Our latest report outlines the proposals the government is putting forward to help the home and social care sector embrace greater digitisation with a list of requirements due to go live this year.
The proposals are aimed at improving data collection and sharing between organisations to reduce bureaucracy in the system, all of which require managers to get on board quickly so they have the right technology in place to meet these deadlines.
There is going to be a lot of change, but rather than fear these new technologies, care organisations should see this as an opportunity to get ahead of the looming digitised future that will become the norm for successful businesses.
Ultimately, these guidelines will encourage improved technology adoption, greater automation, and artificial intelligence, and will therefore bring substantial benefits to managing social care and home care in the future.
So, if you want to get ahead of the curve and prepare for the inevitable, we have put together a list of eight questions you should be asking before deciding on the myriad technologies out there:
1. How accessible is the technology you need?
With a technology solution in the cloud, anyone within your organisation can access the information whenever they need it, wherever they are. Using cloud based-technology also gives you the confidence that the data is always up to date.
2. Is it purpose-built, or can it be tailored to your needs?
Some features may be more useful to you than others, but if a product is off the shelf, it’s likely you’re paying for functionality that you just don’t need. Check with the providers you research that you only need to pay for exactly what you’ll use, and not for everything you won’t. Remember, you should always be able to change this as and when you need the functionality!
3. Does the vendor have experience in the care sector?
The care sector is highly regulated and has intricacies no other sector does. Your technology suppliers should have experience in the industry, so ask them for relevant client case studies and information on the team internally. By asking these questions, you can be assured that the product has been developed based on extensive knowledge of the market and its needs.
The Good Care Group, is the UK’s leading live-in care provider. With a team of six schedulers working with over 900 carers, their technology stack was crucial to providing the services their clients needed. Hear from Tony Hall, Head of Technology for The Good Care Group on how he got the right technology in place to transform the way they worked.
4. Are there any hidden costs?
In a lot of instances, the cost of the technology will only be part of your final bill. So don’t just look at the software cost, but consider if you’ll need to hire specialist staff to manage the technology, or if the dashboard user interface is simple enough for anyone to use without needing a lot of technical proficiency.
5. What reporting features are offered and what data can be pulled?
Some tools only offer top-level information that lacks granular detail. The best solutions offer reports that cover management and engagement of employees, financial overviews and operational data to highlight any inefficiencies within the business. The technology you choose shouldn’t just be good for digitising processes, they should help you improve your entire operations.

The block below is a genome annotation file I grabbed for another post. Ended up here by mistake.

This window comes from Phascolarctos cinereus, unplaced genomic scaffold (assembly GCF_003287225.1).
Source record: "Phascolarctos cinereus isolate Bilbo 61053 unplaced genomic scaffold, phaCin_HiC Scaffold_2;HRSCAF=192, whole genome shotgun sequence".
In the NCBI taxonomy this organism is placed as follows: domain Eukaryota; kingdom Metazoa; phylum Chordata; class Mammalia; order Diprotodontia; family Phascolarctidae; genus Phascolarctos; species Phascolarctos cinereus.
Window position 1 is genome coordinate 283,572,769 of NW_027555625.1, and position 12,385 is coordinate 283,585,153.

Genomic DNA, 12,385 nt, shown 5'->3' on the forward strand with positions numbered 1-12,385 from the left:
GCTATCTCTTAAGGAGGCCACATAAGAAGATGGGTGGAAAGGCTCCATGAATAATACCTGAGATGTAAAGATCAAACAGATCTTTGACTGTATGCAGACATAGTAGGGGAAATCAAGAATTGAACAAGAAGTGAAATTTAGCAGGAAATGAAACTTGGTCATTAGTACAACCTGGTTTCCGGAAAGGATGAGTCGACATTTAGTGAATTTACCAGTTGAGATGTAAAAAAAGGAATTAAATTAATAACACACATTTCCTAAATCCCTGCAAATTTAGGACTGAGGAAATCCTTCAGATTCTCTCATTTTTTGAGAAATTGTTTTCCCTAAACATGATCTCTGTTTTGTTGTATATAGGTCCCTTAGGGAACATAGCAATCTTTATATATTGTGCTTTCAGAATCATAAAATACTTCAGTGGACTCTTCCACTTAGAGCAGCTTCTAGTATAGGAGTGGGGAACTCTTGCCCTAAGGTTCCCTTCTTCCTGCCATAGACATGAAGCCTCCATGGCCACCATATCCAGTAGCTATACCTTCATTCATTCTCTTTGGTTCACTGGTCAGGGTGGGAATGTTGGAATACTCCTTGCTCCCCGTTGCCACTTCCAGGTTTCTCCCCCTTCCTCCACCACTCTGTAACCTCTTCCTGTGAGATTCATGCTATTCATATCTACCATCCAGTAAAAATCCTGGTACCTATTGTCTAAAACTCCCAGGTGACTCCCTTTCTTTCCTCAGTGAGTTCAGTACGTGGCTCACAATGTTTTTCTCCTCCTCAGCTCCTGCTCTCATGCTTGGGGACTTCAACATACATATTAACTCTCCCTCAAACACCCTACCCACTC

6. How is data presented back to my organisation?
You don’t want to implement technology that will take months to learn and understand. A visual user interface, or drag and drop functionality will make it much more user friendly for your staff to use the technology and encourage adoption, and will make them feel confident about using the new technology.
7. Is it compatible with the rest of your tech stack and can you connect it with other technology you might already use?
By being interoperable with existing tools, you can ensure data can be ported across platforms. If it’s not compatible, you may find your data collection is hindered and not helped, so be sure the technology you choose can be integrated with your existing or potential future tech or that it’s built on a platform that makes integration easy.
8. How long will it take to onboard?
Depending on the complexity of your data, it may take longer to get a new platform onboarded, so it’s worth asking what the average onboarding time is for clients. It’s also worth checking how much support and training you get during the onboarding process. This is crucial to getting the most out of your tech investment.
If you haven’t read the full report yet you can do so here: ‘Navigating new regulation in the UK social and home care sector’ to see why workforce woes from Brexit, Covid-19, budget cuts, and impending legislation all point towards the need for the care sector to digitise as a matter of urgency.
The key takeaway here is that taking action now to ensure you have the right technology and processes in place ahead of the care sector’s digitised future will ensure your organisation is ready. The right technology investment will also save organisations in the long run by being able to automate many of the processes involved, free staff up to focus on income-generating activities, or pinpoint inefficiencies in the current management of workers to see where savings could be made.
If you have any questions about how to choose the right technology for your care organisation, don’t hesitate to drop the team an email, we’re always happy to help!
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